I picked this up after reading Rose-Marie‘s glowing review, and I read it for Ingalill’s biography reading circle where this round’s theme was crossovers.
“Any hawk looking down on the orchard’s cloistered square, hoping for the titbit of a beetle or a mouse, would see a patterned canopy of trees, line on line, the orchard’s melancholy solitude, the jewellery of leaves. It would see the backs of horses, the russet, apple-dotted grass, the saltire of two crossing paths worn smooth by centuries of feet, and two grey heads, swirling in a lover’s dance, like blown seed husks caught up in an impish and exacting wind and with no telling when or where they’ll come to ground again.”
The Village is just a few houses inhabited by the families who work at the estate owned by Master Kent. When three strangers arrive, Walter Thirsk sees it as an ominous sign. The same night, a barn burns down, and the strangers are accused of the fire. The week following the fire sees dramatic and unforgivable changes in the Village.
A dark tale with the beautiful and rhythmic language. You get pulled right in and you are just waiting for disaster to strike. I learnt so many new words while reading this. I could probably have quoted the entire book. And as with every good book I read, I have trouble praising it. You just have to take my words for its greatness. Needless to say that Jim Crace is an author I will read more of.
“I am excused, I think, for wondering if I am the only one alive this afternoon with no other living soul who wants to cling to me, no other soul who’ll let me dampen her. The day has ended and the light has snuffed. I’m left to trudge into the final evening with nobody to loop their soaking hands through mine.”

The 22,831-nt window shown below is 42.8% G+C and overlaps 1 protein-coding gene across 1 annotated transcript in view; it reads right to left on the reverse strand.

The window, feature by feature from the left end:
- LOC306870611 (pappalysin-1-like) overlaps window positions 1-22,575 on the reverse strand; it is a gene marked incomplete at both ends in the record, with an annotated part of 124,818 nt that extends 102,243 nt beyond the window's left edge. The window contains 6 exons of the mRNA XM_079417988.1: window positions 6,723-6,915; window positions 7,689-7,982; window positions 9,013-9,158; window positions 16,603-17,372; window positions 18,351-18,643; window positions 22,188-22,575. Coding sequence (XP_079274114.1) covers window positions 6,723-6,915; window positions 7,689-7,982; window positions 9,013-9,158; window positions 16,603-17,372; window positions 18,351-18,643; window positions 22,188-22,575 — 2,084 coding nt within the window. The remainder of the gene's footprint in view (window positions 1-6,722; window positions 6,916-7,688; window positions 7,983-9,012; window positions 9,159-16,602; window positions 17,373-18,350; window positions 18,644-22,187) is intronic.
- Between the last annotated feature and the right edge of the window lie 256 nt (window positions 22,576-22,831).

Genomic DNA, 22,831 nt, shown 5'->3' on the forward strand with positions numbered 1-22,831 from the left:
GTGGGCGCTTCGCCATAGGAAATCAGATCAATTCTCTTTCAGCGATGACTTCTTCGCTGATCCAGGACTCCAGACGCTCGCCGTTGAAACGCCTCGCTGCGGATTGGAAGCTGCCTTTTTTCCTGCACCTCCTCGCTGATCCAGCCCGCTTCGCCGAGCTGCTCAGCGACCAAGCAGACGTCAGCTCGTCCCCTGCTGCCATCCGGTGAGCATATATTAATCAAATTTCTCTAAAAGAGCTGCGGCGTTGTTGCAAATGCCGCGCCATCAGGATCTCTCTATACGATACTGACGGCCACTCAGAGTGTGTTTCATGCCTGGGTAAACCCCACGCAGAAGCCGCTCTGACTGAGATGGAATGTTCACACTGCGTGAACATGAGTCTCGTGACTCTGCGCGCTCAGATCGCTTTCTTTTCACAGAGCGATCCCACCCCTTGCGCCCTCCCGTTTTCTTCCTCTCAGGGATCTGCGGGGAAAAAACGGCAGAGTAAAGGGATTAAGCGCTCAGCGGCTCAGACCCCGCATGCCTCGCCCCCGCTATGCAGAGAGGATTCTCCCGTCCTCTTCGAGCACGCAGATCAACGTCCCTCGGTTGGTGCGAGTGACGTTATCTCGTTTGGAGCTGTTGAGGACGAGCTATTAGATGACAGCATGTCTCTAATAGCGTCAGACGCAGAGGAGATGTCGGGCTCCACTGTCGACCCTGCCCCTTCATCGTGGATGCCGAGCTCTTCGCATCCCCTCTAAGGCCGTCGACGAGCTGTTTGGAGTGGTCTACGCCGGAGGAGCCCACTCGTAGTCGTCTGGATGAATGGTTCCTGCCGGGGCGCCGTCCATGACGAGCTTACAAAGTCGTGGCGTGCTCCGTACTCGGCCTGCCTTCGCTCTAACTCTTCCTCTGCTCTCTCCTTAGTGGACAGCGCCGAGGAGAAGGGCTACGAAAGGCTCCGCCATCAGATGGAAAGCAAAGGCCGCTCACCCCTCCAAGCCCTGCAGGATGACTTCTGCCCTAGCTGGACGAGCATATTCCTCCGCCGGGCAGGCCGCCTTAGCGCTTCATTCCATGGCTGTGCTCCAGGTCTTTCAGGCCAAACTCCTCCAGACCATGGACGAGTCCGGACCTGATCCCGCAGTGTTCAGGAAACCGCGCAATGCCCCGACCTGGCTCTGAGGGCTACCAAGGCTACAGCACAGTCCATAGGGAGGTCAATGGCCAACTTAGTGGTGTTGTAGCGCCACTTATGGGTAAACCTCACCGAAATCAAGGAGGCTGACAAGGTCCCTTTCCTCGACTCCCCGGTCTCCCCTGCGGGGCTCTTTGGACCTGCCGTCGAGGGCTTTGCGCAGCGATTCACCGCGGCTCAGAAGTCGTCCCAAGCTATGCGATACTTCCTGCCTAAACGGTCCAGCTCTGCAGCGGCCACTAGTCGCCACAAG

Cain by José Saramago (2009)
“The history of mankind is the history of our misunderstandings with god, for he doesn’t understand us, and we don’t understand him.”
After killing his brother, Cain, is condemned to walk on the earth for eternity. He is lead from one major event in the Old Testament to an other, while witnessing the wickedness of God.
Cain is the last novel the Nobel Prize winner wrote before his death, and it is hard to not read it as a personal argument with God. That doesn’t mean that this isn’t an interesting or good book. I really enjoyed reading it, probably because I always teach the kids about God’s bad side in the Old Testament.
Another thing which stuck with me after reading the book, was the style. The first letter in the sentences were written with capital letters, the rest not. And the chapters didn’t have any paragraphs. At first it was hard to get used to, but it totally fits with the story and makes it more intriguing.
I kept comparing the book to the Testament of Mary because of the obvious Bible retelling, and I definitely liked Cain better. I think it is because Saramago dared to be personal and controversial and went a long way with the interpretation and retelling of the famous Bible stories. And the ending is brilliant.
This is the third book by Saramago that I have read, and my favourite. I definitely must read the Gospel According to Jesus Christ one day.